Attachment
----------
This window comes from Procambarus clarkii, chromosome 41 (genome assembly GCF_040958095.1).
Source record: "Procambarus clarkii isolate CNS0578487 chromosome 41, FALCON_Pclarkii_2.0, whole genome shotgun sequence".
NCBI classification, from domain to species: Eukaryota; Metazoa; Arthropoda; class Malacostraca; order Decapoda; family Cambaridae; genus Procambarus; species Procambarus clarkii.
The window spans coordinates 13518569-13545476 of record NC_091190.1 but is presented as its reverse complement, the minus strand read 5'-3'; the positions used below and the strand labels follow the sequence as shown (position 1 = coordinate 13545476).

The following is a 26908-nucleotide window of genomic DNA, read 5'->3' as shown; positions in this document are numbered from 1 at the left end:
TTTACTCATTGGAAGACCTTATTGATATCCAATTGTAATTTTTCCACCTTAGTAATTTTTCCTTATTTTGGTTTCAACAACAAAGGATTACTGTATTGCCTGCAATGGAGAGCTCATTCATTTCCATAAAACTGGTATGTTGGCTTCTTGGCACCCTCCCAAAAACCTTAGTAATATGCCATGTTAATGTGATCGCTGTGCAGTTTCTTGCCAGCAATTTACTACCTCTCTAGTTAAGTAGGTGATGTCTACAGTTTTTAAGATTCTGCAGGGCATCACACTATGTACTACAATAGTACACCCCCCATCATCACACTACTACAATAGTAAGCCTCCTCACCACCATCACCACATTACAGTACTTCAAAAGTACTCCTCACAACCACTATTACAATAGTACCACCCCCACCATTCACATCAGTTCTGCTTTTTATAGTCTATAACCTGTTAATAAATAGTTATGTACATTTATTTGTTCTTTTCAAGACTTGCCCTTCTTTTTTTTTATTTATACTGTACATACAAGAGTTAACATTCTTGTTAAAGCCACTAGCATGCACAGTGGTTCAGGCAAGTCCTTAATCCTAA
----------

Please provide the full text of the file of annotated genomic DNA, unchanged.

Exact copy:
This window comes from Procambarus clarkii, chromosome 41 (genome assembly GCF_040958095.1).
Source record: "Procambarus clarkii isolate CNS0578487 chromosome 41, FALCON_Pclarkii_2.0, whole genome shotgun sequence".
NCBI classification, from domain to species: Eukaryota; Metazoa; Arthropoda; class Malacostraca; order Decapoda; family Cambaridae; genus Procambarus; species Procambarus clarkii.
The window spans coordinates 13518569-13545476 of record NC_091190.1 but is presented as its reverse complement, the minus strand read 5'-3'; the positions used below and the strand labels follow the sequence as shown (position 1 = coordinate 13545476).

The following is a 26908-nucleotide window of genomic DNA, read 5'->3' as shown; positions in this document are numbered from 1 at the left end:
TTTACTCATTGGAAGACCTTATTGATATCCAATTGTAATTTTTCCACCTTAGTAATTTTTCCTTATTTTGGTTTCAACAACAAAGGATTACTGTATTGCCTGCAATGGAGAGCTCATTCATTTCCATAAAACTGGTATGTTGGCTTCTTGGCACCCTCCCAAAAACCTTAGTAATATGCCATGTTAATGTGATCGCTGTGCAGTTTCTTGCCAGCAATTTACTACCTCTCTAGTTAAGTAGGTGATGTCTACAGTTTTTAAGATTCTGCAGGGCATCACACTATGTACTACAATAGTACACCCCCCATCATCACACTACTACAATAGTAAGCCTCCTCACCACCATCACCACATTACAGTACTTCAAAAGTACTCCTCACAACCACTATTACAATAGTACCACCCCCACCATTCACATCAGTTCTGCTTTTTATAGTCTATAACCTGTTAATAAATAGTTATGTACATTTATTTGTTCTTTTCAAGACTTGCCCTTCTTTTTTTTTATTTATACTGTACATACAAGAGTTAACATTCTTGTTAAAGCCACTAGCATGCACAGTGGTTCAGGCAAGTCCTTAATCCTAA